I was at a transport industry networking event the other night, chatting to Peter White of the University of Westminster. He was outlining strategies for reducing emissions from rail travel, and I was explaining the potential role of electric vehicles in grid balancing, and we realised that both problems were surprisingly alike.
The problem with running a railway is that you have to invest in loads of rolling stock to meet rush hour demand, and then it sits there idle most of the day. Here’s the total number of passengers in and out of London stations, hour by hour, on average (DfT stats):
That’s a lot of unused capacity outside the rush hour. If we could just spread out that morning rush, by employers allowing (or even encouraging) employees to have staggered start and finish times, the railways would be a whole lot cheaper to run – and more pleasant to travel on.
Turns out, that’s just what happened during the Olympics. As well as encouraging businesses to promote home-working during the Olympics, the ODA and Transport for London asked them to stagger shifts.
One of the most striking successes was with City trading firms. They’d always maintained there was no way they could allow flexible working, because of trading times, but with the Olympic spirit behind them they tried out an ‘early’ and ‘late’ shift. Turns out it worked beautifully, because the early traders were clued up on the Eastern markets, and the late traders got to see how things played in the US. How many other types of business could benefit from this approach?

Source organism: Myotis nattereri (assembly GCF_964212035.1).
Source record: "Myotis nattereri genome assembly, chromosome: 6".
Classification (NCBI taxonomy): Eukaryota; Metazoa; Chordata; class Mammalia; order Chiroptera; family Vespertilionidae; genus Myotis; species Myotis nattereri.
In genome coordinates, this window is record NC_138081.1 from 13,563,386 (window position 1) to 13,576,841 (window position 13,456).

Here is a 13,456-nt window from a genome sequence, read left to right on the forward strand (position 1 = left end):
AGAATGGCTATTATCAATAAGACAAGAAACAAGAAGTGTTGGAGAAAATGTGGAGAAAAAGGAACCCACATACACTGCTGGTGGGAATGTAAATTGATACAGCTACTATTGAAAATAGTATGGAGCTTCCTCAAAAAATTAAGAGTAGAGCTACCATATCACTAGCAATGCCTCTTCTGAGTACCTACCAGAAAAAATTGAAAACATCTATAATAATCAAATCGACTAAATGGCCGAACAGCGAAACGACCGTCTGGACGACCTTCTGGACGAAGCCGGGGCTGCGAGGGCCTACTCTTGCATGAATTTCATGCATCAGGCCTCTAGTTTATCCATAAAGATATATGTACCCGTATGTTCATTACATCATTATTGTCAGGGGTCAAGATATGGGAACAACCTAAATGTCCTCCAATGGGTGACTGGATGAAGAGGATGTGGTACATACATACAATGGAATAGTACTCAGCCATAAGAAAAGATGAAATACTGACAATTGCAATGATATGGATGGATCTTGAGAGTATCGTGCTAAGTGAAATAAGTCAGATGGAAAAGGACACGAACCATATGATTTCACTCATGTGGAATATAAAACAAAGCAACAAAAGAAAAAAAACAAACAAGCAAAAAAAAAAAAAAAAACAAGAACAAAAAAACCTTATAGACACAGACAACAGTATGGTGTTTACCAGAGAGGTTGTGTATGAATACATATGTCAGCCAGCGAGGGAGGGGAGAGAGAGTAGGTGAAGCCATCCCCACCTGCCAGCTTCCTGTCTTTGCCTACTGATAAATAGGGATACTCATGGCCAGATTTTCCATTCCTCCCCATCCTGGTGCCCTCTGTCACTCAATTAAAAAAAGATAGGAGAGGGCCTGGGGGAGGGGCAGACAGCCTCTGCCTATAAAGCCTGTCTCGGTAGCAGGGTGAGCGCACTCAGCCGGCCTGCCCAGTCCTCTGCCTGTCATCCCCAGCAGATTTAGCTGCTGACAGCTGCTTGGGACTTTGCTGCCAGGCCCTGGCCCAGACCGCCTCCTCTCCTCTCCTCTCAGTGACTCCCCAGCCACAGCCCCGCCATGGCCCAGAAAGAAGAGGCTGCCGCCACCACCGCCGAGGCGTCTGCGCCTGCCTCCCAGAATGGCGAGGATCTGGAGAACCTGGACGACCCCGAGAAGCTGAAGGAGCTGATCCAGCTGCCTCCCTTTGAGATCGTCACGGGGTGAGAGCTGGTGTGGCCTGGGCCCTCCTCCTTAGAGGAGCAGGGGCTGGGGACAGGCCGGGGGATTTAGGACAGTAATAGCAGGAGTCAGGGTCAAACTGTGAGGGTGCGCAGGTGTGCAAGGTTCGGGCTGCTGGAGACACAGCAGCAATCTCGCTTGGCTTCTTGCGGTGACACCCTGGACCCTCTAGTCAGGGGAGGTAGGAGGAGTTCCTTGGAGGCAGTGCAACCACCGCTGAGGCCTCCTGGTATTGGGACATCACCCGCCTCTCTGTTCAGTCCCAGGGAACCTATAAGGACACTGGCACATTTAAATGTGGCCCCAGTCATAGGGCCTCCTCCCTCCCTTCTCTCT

So how’s all this like running the electricity grid? Let’s say you’re National Grid, and you’re responsible for supplying us all with electricity. Your biggest problem is variable demand – everyone wants power at 5.30pm, and nobody wants it at 4am. Here’s the graph of demand on the UK grid through one day (1st January 2012 as it happens, data from National Grid):
So you have base-load generators, like coal and nuclear, which are cheap but hard to turn on and off, and you have peak-load generators (usually gas), which are only turned on when you need them, but which are therefore more expensive.
Just as with the railways, if we could spread demand more evenly, or store electricity, we could generate our power more efficiently. Grid operators call it ‘filling the bath-tub’. This is one reason why the electricity companies are so interested in electric cars – they all come with an energy storage device (i.e. the battery).
If we all went and bought electric cars tomorrow, and charged them overnight, it would allow for a much more even load on the grid. This would allow the energy companies to run more base load generation, and therefore provide cheaper electricity. Of course, the opposite is also true – if everyone put their car on charge when they got home from work, we’d need even more peak capacity, making power more expensive.
Incidentally, price and greenhouse gas emissions are pretty closely linked here. If you buy an electric car in the UK right now, and charge it from midnight to 7am, you’ll be saving GHG compared to an equivalent petrol or diesel car. However, if you put your car on charge anytime from around midday to 10pm, you’ll be emitting around twice as much GHG as charging off-peak, and more than a petrol or diesel car.
Adding renewables like wind or solar to the mix is even more of a headache, because you don’t know when you’ll get the power. That’s when electric cars really come in handy – but more of that in a later post…